Are rhinoviruses implicated in the pathogenesis of sinusitis and chronic rhinosinusitis exacerbations? A comprehensive review

Usmaan Basharat, Mazen M. Aiche, Marianne M. Kim, Maheep Sohal, Eugene H. Chang

Research output: Contribution to journalReview articlepeer-review

15 Scopus citations


Background: Rhinovirus (RV) infections are the most common cause of viral upper respiratory infections (URIs), and in the majority of persons they are self-limiting. However, in others, viral URIs can progress to bacterial sinusitis and induce chronic rhinosinusitis (CRS) exacerbations. Methods: We conducted a comprehensive Preferred Reporting Items for Systematic Reviews and Meta-Analyses (PRISMA) review through April 2018 based on MEDLINE, EMBASE, Web of Science–Science Citation Index (SCI), and Conference Proceedings Citation Index- Science (CPCI-S) using keywords: RV, respiratory virus, sinusitis, and airway epithelial cells. The goal of this systematic review was to: (1) determine the prevalence between RV and CRS, (2) study the changes that occur after experimental RV inoculation, (3) investigate the pathophysiologic mechanisms by which RV induces sinonasal inflammation, and (4) explore the treatment options available for RV-associated sinusitis. Data regarding study design, research question, intervention, subjects, outcomes, and biases was extracted. Results: The initial search yielded 2395 unique abstracts, of which 614 were selected for full-text review; 147 were included in the final review. We determined that (1) the prevalence of RV infections is increased in those with CRS, (2) humans challenged in vivo with RV secrete local inflammatory mediators with radiographic mucosal thickening, (3) RV species RV-A and RV-C challenges in vitro to sinonasal epithelia produce robust cytokine responses and differential gene changes, and (4) no current therapies have produced consistent and significant resolution of disease. Conclusion: RV infections are common in persons with CRS, and incite inflammatory reactions that may result in CRS exacerbations and progression of disease. Further studies assessing RV species, and the host-virome response are required to develop new strategies targeting RV-induced CRS.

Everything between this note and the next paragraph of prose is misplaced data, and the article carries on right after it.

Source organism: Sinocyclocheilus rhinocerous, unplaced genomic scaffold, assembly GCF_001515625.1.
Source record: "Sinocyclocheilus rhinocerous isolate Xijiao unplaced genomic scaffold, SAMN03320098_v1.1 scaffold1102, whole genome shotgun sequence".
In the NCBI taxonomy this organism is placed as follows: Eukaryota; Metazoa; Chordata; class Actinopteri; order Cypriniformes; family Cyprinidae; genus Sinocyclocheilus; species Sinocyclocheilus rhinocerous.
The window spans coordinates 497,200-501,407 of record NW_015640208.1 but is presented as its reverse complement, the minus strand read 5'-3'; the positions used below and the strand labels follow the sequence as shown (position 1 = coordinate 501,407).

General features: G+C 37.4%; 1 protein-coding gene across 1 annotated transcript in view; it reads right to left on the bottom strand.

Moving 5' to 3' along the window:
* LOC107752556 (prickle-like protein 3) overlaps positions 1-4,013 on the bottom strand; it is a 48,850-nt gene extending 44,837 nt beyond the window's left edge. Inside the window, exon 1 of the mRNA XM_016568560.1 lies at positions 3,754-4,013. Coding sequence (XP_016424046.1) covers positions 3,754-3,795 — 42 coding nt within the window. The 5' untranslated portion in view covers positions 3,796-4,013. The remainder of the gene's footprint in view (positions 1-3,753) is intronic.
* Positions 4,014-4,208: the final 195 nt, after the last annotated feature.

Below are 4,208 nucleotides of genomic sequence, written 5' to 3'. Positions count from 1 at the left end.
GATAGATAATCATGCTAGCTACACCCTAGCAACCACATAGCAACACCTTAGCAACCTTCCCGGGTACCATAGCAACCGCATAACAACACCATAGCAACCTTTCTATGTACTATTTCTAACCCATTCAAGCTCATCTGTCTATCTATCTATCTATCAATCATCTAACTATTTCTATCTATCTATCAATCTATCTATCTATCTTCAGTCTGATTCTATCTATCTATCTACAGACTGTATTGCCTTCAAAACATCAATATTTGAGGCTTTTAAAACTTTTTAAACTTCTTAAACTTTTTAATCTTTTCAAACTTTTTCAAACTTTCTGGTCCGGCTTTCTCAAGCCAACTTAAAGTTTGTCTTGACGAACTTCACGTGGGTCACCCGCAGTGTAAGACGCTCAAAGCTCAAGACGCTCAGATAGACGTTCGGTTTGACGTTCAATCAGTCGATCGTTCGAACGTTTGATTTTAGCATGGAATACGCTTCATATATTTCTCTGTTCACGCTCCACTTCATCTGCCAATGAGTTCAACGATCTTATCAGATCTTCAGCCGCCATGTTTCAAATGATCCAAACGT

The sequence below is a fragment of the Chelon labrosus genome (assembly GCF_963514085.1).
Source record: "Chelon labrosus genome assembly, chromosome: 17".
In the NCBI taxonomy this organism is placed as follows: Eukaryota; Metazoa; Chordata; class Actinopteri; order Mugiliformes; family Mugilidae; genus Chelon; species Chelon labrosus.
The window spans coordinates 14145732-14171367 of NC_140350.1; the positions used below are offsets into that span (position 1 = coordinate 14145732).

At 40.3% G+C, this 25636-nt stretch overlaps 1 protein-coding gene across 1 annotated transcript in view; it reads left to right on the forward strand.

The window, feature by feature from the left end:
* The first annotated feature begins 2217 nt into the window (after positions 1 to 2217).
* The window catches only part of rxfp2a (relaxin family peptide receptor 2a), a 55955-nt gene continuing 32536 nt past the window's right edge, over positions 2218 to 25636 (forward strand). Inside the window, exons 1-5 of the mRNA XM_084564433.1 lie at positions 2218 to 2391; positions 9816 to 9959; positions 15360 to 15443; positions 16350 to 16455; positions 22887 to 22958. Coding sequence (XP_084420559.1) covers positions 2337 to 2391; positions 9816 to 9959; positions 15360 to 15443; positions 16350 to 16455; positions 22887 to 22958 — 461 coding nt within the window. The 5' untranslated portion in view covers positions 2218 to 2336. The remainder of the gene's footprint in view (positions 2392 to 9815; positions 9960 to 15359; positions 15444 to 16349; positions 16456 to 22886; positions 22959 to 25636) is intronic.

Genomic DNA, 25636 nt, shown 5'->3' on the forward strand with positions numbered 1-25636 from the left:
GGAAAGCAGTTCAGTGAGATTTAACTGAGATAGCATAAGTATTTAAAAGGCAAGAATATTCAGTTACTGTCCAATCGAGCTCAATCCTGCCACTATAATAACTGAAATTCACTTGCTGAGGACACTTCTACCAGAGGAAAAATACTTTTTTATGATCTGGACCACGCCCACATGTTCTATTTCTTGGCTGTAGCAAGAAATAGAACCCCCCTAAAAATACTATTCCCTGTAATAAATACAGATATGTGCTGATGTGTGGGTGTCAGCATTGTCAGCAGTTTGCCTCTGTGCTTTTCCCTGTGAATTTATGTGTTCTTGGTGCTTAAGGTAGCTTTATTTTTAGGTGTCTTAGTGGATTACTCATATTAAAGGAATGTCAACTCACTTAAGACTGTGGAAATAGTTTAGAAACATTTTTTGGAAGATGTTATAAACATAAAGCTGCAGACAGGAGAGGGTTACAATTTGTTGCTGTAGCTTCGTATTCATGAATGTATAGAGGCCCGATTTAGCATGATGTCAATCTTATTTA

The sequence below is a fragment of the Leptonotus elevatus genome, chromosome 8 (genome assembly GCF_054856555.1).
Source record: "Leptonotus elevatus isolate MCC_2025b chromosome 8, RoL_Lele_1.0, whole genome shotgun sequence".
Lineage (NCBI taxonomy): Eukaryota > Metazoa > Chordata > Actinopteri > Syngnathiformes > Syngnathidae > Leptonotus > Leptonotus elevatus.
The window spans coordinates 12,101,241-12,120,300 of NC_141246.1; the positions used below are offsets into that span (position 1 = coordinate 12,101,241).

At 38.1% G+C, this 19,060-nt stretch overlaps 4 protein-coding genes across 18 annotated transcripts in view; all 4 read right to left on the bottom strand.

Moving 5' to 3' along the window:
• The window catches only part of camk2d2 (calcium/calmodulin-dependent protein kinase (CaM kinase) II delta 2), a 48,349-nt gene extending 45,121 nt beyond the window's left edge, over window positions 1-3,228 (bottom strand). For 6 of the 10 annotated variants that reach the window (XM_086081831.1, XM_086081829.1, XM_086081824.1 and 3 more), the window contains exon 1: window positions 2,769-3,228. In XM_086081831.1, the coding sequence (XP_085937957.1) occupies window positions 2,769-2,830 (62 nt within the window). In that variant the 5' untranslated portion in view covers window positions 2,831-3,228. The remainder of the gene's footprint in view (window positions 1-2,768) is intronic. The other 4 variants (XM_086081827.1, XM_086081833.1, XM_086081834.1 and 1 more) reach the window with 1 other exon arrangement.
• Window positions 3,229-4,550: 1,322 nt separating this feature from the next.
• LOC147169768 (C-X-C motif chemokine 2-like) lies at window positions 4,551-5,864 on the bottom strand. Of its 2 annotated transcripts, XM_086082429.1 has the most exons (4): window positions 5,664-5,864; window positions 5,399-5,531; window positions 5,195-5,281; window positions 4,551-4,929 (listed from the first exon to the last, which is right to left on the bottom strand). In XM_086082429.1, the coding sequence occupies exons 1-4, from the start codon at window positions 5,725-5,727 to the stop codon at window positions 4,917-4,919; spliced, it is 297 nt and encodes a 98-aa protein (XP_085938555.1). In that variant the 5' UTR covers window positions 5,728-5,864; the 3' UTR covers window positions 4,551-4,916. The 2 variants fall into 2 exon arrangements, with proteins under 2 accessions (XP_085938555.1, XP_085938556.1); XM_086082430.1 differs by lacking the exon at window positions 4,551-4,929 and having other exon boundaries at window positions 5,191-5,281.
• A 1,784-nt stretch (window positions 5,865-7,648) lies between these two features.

Original languageEnglish (US)
Pages (from-to)1159-1188
Number of pages30
JournalInternational Forum of Allergy and Rhinology
Issue number10
StatePublished - Oct 1 2019


  • RV
  • airway epithelial cells
  • chronic rhinosinusitis
  • respiratory virus
  • sinusitis

ASJC Scopus subject areas

  • Immunology and Allergy
  • Otorhinolaryngology


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